First Lady Jill Biden speaks with a patient at the COVID-19 vaccination clinic at Jackson State University in Jackson, Mississippi on June 22. The Biden administration has been touting the vaccine in parts of the U.S. where vaccination rates are low.
First Lady Jill Biden speaks with a patient at the COVID-19 vaccination clinic at Jackson State University in Jackson, Mississippi on June 22. The Biden administration has been touting the vaccine in parts of the U.S. where vaccination rates are low.

Cases of COVID-19 in the U.S. have doubled in just three weeks. The rise is being driven by the highly contagious delta variant. Los Angeles County is now requiring people to wear masks indoors, even if they're vaccinated.

Hot spots are emerging in parts of the country where vaccination rates are particularly low. That includes Missouri, Arkansas and all of the Gulf Coast states, where vaccination rates are below 40%.

Shalina Chatlani, with the Gulf States Newsroom in New Orleans, reports that we're seeing the start of a delta variant-driven surge in Mississippi and the Gulf. Hospitalizations there are up 36% in the past two weeks.

There have been outbreaks in summer camps, schools and churches, which means kids are getting the virus and are spreading it.

Thomas Dobbs, the state health officer in Mississippi, tells Chatlani that there's an increased sense of urgency.

"I don't think that we're going to have some miraculous increase in our vaccination rate over the next few weeks. So people are going to die needlessly."
- Dr. Thomas Dobbs, Mississippi State Health Officer

Meanwhile, in Missouri, reporter Rebecca Smith with member station KBIA is seeing similar trends. She reports that some of the biggest hospital systems are desperate for more ventilators and have been begging for more staff because their health care workers are so overworked.

One health official in Missouri tweeted that the new cases in Missouri are "Sicker, younger, quicker." That's also something Katie Towns, the acting director of the Springfield-Greene County Health Department in southwest Missouri, is seeing.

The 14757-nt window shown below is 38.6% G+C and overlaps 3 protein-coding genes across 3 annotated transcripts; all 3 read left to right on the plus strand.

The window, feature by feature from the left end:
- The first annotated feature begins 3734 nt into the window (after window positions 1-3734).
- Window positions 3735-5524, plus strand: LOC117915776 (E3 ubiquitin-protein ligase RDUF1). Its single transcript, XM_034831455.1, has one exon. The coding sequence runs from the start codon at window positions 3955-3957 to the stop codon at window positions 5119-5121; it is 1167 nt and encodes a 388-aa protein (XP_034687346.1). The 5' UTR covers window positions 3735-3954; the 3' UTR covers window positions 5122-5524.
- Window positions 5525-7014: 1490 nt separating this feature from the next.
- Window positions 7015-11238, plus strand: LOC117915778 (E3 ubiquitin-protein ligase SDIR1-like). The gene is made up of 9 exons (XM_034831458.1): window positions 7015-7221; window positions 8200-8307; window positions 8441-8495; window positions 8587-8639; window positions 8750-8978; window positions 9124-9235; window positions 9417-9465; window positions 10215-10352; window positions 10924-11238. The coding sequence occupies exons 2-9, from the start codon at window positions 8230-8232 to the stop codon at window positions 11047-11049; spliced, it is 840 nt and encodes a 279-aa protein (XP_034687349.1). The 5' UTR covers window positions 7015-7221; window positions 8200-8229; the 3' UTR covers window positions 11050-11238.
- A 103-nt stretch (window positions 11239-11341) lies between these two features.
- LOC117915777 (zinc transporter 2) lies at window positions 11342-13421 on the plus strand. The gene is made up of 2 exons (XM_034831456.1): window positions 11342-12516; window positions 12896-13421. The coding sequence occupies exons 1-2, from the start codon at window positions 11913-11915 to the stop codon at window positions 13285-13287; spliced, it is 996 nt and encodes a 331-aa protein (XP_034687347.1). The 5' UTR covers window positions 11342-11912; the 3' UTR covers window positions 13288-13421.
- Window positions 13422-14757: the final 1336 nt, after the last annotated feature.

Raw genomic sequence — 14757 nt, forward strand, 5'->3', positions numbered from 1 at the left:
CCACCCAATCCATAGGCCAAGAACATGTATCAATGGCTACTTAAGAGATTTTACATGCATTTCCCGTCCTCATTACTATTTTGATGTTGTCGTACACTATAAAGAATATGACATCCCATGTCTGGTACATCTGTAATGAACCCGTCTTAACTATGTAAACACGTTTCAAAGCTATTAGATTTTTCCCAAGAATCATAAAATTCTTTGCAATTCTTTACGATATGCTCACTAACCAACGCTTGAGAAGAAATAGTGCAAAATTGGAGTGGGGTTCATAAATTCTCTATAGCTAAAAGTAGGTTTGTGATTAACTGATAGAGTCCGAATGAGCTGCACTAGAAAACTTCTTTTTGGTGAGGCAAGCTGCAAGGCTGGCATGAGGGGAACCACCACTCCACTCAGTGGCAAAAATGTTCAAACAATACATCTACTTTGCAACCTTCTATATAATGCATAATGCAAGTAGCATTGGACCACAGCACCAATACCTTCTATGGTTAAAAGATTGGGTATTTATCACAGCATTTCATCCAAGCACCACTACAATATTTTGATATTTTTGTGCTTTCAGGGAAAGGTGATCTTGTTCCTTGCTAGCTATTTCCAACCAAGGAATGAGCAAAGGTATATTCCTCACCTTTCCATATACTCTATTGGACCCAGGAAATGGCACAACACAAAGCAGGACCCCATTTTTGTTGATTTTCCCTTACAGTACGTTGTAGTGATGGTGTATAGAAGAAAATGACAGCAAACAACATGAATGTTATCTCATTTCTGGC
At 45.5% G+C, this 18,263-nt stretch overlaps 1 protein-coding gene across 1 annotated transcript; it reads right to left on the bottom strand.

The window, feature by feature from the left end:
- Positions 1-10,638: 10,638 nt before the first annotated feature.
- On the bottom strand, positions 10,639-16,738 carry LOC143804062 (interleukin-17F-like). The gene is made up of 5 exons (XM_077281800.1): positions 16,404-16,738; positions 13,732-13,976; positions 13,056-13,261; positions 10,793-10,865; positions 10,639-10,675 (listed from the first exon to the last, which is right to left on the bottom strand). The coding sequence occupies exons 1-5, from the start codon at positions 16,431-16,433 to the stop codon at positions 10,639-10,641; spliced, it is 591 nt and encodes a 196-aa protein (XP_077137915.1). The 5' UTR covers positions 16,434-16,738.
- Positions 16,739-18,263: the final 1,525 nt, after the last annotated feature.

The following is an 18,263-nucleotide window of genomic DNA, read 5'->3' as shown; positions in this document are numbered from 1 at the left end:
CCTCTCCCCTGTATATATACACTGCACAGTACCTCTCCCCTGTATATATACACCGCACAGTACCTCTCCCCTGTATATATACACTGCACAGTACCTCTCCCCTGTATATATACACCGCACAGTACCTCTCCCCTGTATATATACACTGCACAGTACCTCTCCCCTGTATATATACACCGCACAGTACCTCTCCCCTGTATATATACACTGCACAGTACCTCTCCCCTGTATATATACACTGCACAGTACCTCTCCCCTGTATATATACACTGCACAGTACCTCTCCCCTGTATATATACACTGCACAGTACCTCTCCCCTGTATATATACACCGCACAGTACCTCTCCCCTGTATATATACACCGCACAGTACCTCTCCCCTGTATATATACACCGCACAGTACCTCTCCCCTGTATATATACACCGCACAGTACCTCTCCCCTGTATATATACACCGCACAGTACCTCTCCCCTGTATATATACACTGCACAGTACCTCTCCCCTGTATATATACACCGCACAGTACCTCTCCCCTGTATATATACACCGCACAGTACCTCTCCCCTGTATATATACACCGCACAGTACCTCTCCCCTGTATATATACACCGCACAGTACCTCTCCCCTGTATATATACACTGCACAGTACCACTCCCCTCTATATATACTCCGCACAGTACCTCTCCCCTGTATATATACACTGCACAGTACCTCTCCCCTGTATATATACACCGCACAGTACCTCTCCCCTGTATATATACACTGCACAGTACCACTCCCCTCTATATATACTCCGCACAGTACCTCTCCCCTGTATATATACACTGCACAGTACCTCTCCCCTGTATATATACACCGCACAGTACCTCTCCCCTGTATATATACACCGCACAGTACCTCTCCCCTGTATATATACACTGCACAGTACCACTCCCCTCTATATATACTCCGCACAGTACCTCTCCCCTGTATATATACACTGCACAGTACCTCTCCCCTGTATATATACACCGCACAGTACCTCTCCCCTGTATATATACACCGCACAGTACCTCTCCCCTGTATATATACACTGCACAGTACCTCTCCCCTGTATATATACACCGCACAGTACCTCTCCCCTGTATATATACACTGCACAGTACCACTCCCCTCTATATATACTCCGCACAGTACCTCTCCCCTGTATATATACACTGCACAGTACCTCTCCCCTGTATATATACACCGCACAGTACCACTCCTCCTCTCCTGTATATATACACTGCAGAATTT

"The average age of our cases has come down into the 20s. We have seen infants in the hospital being treated for COVID. And we have had more children having contracted COVID over the past couple of weeks than we ever have."
- Katie Towns, acting director of the Springfield-Greene County Health Department in Missouri

Arkansas is also seeing a sharp surge. Dr. Jennifer Dillaha, an Arkansas Department of Health epidemiologist, said in a powerful interview with Morning Edition on Friday that large numbers of people still refuse to get vaccinated. She called the situation "very serious" and said some hospitals in Arkansas are full.

🎧 To find out more about how health officials in these states are trying desperately to get more people vaccinated, listen toSmithandChatlani'sreporting.


What's Behind South Africa's Deadliest Violence In Decades

Posted July 16, 2021 at 7:22 AM EDT
A person stands on a street of storefronts, littered with garbage and dirt.
Rajesh Jantilal /AFP via Getty Images
Dr. Pixley Ka Seme street in Durban, South Africa is littered with dirt and trash after days of looting damaged shops and infrastructure in the city.

South Africa just saw one of its most violent weeks since the end of apartheid, with more than 100 people killed and 1,000 arrested during riots and looting in two major cities.

The country is facing a number of challenges: It's in the peak of its third COVID-19 wave and lockdown, youth unemployment rates are skyrocketing and it was already one of the world's most unequal nations. On top of that, it's embroiled in a long-running legal battle with its charismatic former president, Jacob Zuma.